As a therapeutic foster parents, we have been blessed to provide a sanctuary for the Little People, fragile kids who find themselves living away from their biological families. They don’t want to be here. I wouldn’t want to be here either if it weren’t already my home.
As time passes, they become members of our “family unit” which includes Pumpkin the cat and Phantom the fish. Their own unique personalities enhance our daily lives. (“Boy, you’re not a very good cook, are you?” Or “You are really going to make me match up thousands of socks?”) Then there’s the classic statement voiced by children through the ages: “You’re not the boss of me!”
As Christmas approaches, younger children begin anticipating happy times. They are thrilled with each sparkly Christmas decoration carefully lifted from tissue paper wrapping. They get lost in the glow of the Christmas tree’s beauty as lights twinkle like stars. They become both giddy and difficult for reasons they don’t understand. Behind the joy resides a deep sadness that they are not home for Christmas, even though their Christmas days may have been difficult at home.
Older children may have been through years of Christmas days that were full of fighting, shouting and substance abuse. Others have had stable families who made Christmas special, but the child’s difficult behavior made it necessary to remove him or her from the family for a period of time. These children often express that they “hate the holidays and can’t wait until it is all over.” Christmas can evoke past trauma or regret for them.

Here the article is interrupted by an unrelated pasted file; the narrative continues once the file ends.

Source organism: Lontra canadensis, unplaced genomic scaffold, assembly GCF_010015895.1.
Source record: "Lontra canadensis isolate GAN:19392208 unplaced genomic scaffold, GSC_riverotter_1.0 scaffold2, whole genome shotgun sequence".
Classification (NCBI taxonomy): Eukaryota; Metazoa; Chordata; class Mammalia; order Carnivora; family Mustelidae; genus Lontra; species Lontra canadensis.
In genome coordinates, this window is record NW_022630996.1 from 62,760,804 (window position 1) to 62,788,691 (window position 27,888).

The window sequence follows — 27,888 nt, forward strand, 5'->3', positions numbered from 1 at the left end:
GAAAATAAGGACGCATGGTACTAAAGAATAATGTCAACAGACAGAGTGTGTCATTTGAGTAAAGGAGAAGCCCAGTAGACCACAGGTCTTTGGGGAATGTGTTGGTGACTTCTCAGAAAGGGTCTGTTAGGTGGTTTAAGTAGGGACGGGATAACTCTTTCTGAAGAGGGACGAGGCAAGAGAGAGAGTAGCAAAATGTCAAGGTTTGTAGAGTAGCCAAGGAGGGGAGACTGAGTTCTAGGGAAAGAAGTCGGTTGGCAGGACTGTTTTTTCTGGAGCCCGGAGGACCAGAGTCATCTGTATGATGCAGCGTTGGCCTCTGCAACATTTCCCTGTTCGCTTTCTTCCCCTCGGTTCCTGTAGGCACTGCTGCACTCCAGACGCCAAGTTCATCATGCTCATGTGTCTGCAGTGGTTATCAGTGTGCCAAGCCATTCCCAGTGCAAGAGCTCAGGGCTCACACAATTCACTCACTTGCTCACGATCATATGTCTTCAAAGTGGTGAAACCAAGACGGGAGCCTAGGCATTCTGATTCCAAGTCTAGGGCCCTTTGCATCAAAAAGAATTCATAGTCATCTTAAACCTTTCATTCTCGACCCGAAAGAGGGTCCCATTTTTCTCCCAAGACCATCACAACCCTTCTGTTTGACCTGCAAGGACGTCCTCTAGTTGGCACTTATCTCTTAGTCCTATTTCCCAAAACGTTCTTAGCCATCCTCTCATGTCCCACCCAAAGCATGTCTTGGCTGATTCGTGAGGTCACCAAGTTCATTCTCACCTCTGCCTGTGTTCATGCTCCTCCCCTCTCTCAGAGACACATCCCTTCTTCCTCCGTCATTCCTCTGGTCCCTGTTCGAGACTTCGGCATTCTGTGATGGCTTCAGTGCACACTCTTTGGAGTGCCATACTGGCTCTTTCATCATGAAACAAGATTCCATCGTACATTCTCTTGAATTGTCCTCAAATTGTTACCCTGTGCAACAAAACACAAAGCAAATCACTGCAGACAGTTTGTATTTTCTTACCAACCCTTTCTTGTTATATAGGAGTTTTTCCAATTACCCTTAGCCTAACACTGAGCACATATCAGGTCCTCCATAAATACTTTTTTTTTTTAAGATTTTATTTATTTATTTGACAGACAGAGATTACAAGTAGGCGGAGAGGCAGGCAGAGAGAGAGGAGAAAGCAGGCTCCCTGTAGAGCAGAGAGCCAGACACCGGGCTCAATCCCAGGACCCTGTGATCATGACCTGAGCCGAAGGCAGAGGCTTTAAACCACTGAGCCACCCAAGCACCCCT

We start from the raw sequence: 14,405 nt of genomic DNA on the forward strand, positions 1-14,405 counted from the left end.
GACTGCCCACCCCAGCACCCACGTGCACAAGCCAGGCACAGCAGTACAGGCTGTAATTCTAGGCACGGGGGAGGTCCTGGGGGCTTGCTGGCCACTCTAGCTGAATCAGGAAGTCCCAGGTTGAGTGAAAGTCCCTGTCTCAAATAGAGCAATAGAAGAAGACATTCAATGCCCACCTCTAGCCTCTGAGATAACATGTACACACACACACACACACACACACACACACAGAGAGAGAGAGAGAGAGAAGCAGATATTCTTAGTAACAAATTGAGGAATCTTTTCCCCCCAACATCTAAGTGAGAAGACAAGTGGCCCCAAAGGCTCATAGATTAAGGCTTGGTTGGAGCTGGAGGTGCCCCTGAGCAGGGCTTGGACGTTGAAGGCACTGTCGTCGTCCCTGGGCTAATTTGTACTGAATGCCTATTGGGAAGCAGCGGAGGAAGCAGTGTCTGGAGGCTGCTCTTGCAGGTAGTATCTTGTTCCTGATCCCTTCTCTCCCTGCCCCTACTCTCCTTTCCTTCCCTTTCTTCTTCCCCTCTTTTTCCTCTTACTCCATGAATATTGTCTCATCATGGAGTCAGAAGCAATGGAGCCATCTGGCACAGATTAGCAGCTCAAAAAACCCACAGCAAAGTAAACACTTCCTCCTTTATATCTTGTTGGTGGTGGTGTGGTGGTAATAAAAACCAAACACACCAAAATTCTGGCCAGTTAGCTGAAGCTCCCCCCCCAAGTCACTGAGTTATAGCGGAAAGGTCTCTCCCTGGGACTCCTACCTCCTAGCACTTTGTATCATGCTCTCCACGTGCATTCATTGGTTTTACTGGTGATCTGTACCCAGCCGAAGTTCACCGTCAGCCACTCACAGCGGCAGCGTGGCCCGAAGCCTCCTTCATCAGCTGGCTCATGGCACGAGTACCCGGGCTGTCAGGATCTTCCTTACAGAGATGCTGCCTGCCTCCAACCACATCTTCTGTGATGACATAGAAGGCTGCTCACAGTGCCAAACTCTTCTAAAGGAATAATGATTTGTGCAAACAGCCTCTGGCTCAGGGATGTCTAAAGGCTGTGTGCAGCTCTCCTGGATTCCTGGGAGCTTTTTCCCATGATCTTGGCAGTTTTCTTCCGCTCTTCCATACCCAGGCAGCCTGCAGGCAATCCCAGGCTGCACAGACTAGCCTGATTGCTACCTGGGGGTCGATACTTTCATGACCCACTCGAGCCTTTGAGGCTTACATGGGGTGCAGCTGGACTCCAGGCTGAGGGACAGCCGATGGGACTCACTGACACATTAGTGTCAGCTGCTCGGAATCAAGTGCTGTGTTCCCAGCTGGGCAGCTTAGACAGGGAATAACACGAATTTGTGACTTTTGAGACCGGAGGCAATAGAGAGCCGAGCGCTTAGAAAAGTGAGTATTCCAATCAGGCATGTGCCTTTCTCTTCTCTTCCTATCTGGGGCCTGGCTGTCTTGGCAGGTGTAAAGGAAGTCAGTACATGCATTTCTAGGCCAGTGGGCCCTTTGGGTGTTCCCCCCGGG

What an opportunity a foster parent has at Christmas time! Foster parents can give them the gift of happy Christmas memories which they will carry with them forever. Sometimes, a child will grasp the true meaning of Christmas for the first time as we make memories.
I frequently tell the kids, “You may not remember my name when you get older, and that is okay. What I want you to remember are our Christmas memories and that you have been loved unconditionally by ‘good-old-what’s her name’ in your old foster home.”
Over the years, as the children have left our home, it was difficult to see them go. Some went into apartments, living on their own for the first time. I pray that they learned enough to make wise choices (and not set their kitchens on fire). Others returned to their biological families where they were better equipped to work out relationship struggles. Others were adopted by loving families and had happy Christmas memories for many years to come.
Without exception, each of those children has contacted us to talk about how they are doing. We are delighted that they even remember us. Some stay in touch weekly. Often, a discussion of Christmas day comes up. They remember our celebrations and the purpose behind them, knowing, in this house, Christmas is a celebration of Jesus’ birthday. We end the conversation by saying, “I love you.”
On that happy note, we extend our prayers for a Merry Christmas to you and yours from the Little People and me.